History: American -- Constitutional Law Textbook
There is no history of American Constitutional law written from a conservative perspective. There is also none written from a Christian perspective.
WHAT IS THE PROBLEM?
Philosophical From the pre-Socratic philosophers, Parmenides and Heraclitus, a fundamental theme of all applied philosophy is the resolution of law and history. What stays the same (Parmenides) and what changes (Heraclitus)? Does the change undermine the past or extend it? Does it break the law or extend it?
This philosophical issue -- continuity and change -- is more obvious in the history of law and legal systems than in any other field. Is a legal change consistent with fundamental law or a violation of it? Is there a fundamental law which judges change? Or is change itself the fundamental law which judges all prior claims of fundamental law?
Ideological College-level courses in Constitutional law are written by political liberals who are supporters of political centralization. They are also opponents of the doctrine of original intent: the meaning of words held by the authors of the Constitution or by the general public at the time, which could be different from what the authors intended. The authors are defenders of the evolution of law. They are also defenders of Darwinian evolution.
Constitutional law is taught as though judges' interpretations beget interpretations as butterflies beget butterflies. Students are presented with a narrative that does not consider intellectual trends in society, including religious trends. There is rarely any discussion of political alliances. There is no discussion of theories of law taught by practitioners who apprenticed would-be lawyers or by law school faculties. There is no reference to the classic observation by Finley Peter Dunne, in the words of his character, Mr. Dooley. "No matter whether the Constitution follows the flag or not, the Supreme Court follows the election returns."
Historical Another problem is that textbooks begin with the the Constitution of 1788. They ignore constitutional law prior to the ratification of the U.S. Constitution. They also ignore the Confederate Constitution of 1861-65.
They are not told that the Constitution allows Congress to remove anything from the jurisdiction of the Supreme Court that is not specified in the Constitution.
In all Cases affecting Ambassadors, other public Ministers and Consuls, and those in which a State shall be Party, the supreme Court shall have original Jurisdiction. In all the other Cases before mentioned, the supreme Court shall have appellate Jurisdiction, both as to Law and Fact, with such Exceptions, and under such Regulations as the Congress shall make. (Article III, Section 2)
The Supreme Court is therefore not Constitutionally supreme. It is supreme in any case only by Congressional default. (This was upheld by the Court in Ex Parte McCardle .)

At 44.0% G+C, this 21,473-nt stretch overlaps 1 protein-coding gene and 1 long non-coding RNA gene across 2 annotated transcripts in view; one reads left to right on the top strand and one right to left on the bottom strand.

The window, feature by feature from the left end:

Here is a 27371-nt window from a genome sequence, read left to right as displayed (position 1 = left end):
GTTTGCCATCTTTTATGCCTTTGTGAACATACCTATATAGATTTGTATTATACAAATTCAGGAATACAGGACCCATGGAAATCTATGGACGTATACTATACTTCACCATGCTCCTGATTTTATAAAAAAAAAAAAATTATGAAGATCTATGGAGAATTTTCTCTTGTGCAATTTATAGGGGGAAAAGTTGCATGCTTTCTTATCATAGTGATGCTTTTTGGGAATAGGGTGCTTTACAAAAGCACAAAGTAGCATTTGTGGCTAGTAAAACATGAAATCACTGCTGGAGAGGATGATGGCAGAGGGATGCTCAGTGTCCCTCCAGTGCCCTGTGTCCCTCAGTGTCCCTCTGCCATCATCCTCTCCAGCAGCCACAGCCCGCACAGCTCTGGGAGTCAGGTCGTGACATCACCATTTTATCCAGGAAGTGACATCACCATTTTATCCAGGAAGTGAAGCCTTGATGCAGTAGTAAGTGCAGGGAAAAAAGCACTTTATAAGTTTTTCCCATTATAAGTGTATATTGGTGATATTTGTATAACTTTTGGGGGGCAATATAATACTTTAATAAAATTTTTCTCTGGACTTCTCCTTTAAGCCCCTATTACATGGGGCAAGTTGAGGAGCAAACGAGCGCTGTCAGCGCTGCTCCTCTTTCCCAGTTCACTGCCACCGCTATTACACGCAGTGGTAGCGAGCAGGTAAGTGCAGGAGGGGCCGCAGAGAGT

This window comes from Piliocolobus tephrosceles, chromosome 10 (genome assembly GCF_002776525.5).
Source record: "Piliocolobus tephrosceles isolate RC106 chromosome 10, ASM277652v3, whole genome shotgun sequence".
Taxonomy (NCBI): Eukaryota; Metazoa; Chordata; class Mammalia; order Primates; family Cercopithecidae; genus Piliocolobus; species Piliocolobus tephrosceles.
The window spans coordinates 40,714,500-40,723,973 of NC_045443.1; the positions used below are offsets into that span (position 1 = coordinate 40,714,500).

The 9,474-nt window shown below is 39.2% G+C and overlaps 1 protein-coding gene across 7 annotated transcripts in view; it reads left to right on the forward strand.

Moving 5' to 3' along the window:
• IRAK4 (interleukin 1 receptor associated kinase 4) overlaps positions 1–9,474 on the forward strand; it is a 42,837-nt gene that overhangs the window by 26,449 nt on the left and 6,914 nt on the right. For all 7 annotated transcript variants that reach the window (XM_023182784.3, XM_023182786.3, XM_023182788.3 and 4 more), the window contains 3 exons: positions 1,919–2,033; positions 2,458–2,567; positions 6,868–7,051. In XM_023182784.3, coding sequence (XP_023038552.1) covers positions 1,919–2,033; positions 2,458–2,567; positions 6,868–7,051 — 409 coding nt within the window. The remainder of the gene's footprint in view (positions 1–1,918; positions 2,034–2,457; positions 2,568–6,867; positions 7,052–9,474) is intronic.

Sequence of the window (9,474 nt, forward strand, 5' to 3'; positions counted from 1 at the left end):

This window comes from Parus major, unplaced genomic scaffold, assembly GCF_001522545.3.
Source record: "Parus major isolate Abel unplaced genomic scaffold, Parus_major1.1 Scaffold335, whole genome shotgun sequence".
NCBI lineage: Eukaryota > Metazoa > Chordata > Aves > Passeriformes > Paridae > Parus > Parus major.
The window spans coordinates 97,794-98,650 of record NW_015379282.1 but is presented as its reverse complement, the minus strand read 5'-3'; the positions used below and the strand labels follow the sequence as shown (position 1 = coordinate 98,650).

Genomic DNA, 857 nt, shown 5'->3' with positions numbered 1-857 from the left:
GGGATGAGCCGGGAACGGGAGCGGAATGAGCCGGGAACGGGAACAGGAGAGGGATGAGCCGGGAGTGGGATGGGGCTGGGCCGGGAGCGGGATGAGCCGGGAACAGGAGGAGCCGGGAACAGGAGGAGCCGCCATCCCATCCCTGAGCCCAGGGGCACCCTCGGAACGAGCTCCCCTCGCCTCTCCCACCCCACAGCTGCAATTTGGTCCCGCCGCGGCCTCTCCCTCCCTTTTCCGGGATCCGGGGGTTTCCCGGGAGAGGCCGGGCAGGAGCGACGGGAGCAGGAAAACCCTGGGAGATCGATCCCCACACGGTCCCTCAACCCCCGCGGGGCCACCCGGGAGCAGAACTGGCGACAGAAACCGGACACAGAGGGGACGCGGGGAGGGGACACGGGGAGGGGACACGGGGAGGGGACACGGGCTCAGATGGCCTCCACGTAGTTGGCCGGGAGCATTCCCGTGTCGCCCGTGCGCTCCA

There is also no discussion of the evolution of the jury as the #1 civil institution of liberty. They are not told about the the jury system as a veto of every court. They are not told about jury nullification.
Treat civil law as a manifestation of the fundamental religious beliefs of a society -- it's confession. "The source of the law is the god of a society." (T. Robert Ingram) People are expected by others and by the police to obey. Self-government is where all legitimate government begins. Why will they obey unless the law is consistent with what they believe is fundamental moral law?
What is fundamental moral law in a society? What do most people believe is its origin? Why do they believe that politicians and judges reliably speak on behalf of this fundamental law? Who enforces it if judges and the police don't? God? Man? The People? With what sanctions?
WHERE TO BEGIN
A standard textbook for a generation was written by Kelly and Harbison. Begin here to see what not to write.
Edwin S. Corwin's short book, The "Higher Law" Background of American Constitutional Law (1955), is widely accepted in academia. It begins to deal with the issue of the underpinnings of constitutional theory.
Andrew C. McLaughlin's Foundations of American Constitutionalism (1931) is good on the New England background of the Constitution.
The collection of primary source documents in Sources of Our Liberties (1959), edited by Perry and Cooper, is indispensable. The five-volume set, The Founders' Constitution (1987), provides extracts from original sources that provided background for the Framers consulted for each section of the Constitution.
The Congressional Research Service of the Library of Congress produces The United States Constitution: Analysis and Interpretation, a large, highly detailed history of Supreme Court interpretations. It is on-line.
Read Carroll Kilgore's Judicial Tyranny (1977). Then read Raoul Berger's Government by Judiciary: The Transformation of the Fourteenth Amendment (1975).
Search terms: AGhistory, AGlaw, AGphilosophy